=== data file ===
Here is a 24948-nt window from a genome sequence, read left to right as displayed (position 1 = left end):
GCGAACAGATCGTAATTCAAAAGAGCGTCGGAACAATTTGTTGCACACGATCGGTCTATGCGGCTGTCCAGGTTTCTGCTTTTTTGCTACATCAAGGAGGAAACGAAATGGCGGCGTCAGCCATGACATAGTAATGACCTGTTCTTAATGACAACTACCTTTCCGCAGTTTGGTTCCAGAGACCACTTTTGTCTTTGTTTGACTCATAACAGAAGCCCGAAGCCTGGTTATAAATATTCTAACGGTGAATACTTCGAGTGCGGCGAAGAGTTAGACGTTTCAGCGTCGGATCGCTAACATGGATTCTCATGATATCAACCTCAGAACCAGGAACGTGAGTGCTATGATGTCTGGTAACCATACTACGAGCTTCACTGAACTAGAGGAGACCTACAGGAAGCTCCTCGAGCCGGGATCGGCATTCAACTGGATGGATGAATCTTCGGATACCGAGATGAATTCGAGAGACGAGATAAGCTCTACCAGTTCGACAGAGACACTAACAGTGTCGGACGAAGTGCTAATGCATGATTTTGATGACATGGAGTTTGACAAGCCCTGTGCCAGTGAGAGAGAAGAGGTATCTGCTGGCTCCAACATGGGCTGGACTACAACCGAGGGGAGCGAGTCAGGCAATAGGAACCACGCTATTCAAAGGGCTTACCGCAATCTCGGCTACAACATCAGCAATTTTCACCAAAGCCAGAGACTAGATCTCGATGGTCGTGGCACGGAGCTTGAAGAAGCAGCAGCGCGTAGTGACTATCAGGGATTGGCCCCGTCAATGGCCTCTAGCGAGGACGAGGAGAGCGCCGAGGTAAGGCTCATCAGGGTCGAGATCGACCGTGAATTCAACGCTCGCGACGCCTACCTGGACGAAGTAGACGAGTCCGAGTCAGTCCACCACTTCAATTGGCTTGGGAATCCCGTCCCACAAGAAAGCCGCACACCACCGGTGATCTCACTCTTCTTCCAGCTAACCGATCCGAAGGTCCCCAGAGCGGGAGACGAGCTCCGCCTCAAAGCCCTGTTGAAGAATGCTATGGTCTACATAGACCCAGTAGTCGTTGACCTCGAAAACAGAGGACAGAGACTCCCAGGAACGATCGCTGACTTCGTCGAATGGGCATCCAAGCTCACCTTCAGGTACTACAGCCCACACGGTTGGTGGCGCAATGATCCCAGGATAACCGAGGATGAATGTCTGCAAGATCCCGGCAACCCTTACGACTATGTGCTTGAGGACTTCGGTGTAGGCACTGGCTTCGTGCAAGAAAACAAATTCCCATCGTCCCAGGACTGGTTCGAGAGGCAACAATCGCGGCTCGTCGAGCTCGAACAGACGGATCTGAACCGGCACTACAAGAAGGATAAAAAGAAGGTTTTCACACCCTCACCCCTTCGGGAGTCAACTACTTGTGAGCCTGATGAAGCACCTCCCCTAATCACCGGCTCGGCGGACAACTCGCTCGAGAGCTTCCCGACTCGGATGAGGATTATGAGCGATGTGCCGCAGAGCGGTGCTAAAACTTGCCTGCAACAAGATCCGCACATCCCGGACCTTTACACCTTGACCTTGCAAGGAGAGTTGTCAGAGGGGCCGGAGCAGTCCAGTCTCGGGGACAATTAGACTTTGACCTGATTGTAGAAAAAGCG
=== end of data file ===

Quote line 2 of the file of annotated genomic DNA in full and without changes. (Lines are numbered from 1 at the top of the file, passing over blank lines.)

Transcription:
GCGAACAGATCGTAATTCAAAAGAGCGTCGGAACAATTTGTTGCACACGATCGGTCTATGCGGCTGTCCAGGTTTCTGCTTTTTTGCTACATCAAGGAGGAAACGAAATGGCGGCGTCAGCCATGACATAGTAATGACCTGTTCTTAATGACAACTACCTTTCCGCAGTTTGGTTCCAGAGACCACTTTTGTCTTTGTTTGACTCATAACAGAAGCCCGAAGCCTGGTTATAAATATTCTAACGGTGAATACTTCGAGTGCGGCGAAGAGTTAGACGTTTCAGCGTCGGATCGCTAACATGGATTCTCATGATATCAACCTCAGAACCAGGAACGTGAGTGCTATGATGTCTGGTAACCATACTACGAGCTTCACTGAACTAGAGGAGACCTACAGGAAGCTCCTCGAGCCGGGATCGGCATTCAACTGGATGGATGAATCTTCGGATACCGAGATGAATTCGAGAGACGAGATAAGCTCTACCAGTTCGACAGAGACACTAACAGTGTCGGACGAAGTGCTAATGCATGATTTTGATGACATGGAGTTTGACAAGCCCTGTGCCAGTGAGAGAGAAGAGGTATCTGCTGGCTCCAACATGGGCTGGACTACAACCGAGGGGAGCGAGTCAGGCAATAGGAACCACGCTATTCAAAGGGCTTACCGCAATCTCGGCTACAACATCAGCAATTTTCACCAAAGCCAGAGACTAGATCTCGATGGTCGTGGCACGGAGCTTGAAGAAGCAGCAGCGCGTAGTGACTATCAGGGATTGGCCCCGTCAATGGCCTCTAGCGAGGACGAGGAGAGCGCCGAGGTAAGGCTCATCAGGGTCGAGATCGACCGTGAATTCAACGCTCGCGACGCCTACCTGGACGAAGTAGACGAGTCCGAGTCAGTCCACCACTTCAATTGGCTTGGGAATCCCGTCCCACAAGAAAGCCGCACACCACCGGTGATCTCACTCTTCTTCCAGCTAACCGATCCGAAGGTCCCCAGAGCGGGAGACGAGCTCCGCCTCAAAGCCCTGTTGAAGAATGCTATGGTCTACATAGACCCAGTAGTCGTTGACCTCGAAAACAGAGGACAGAGACTCCCAGGAACGATCGCTGACTTCGTCGAATGGGCATCCAAGCTCACCTTCAGGTACTACAGCCCACACGGTTGGTGGCGCAATGATCCCAGGATAACCGAGGATGAATGTCTGCAAGATCCCGGCAACCCTTACGACTATGTGCTTGAGGACTTCGGTGTAGGCACTGGCTTCGTGCAAGAAAACAAATTCCCATCGTCCCAGGACTGGTTCGAGAGGCAACAATCGCGGCTCGTCGAGCTCGAACAGACGGATCTGAACCGGCACTACAAGAAGGATAAAAAGAAGGTTTTCACACCCTCACCCCTTCGGGAGTCAACTACTTGTGAGCCTGATGAAGCACCTCCCCTAATCACCGGCTCGGCGGACAACTCGCTCGAGAGCTTCCCGACTCGGATGAGGATTATGAGCGATGTGCCGCAGAGCGGTGCTAAAACTTGCCTGCAACAAGATCCGCACATCCCGGACCTTTACACCTTGACCTTGCAAGGAGAGTTGTCAGAGGGGCCGGAGCAGTCCAGTCTCGGGGACAATTAGACTTTGACCTGATTGTAGAAAAAGCG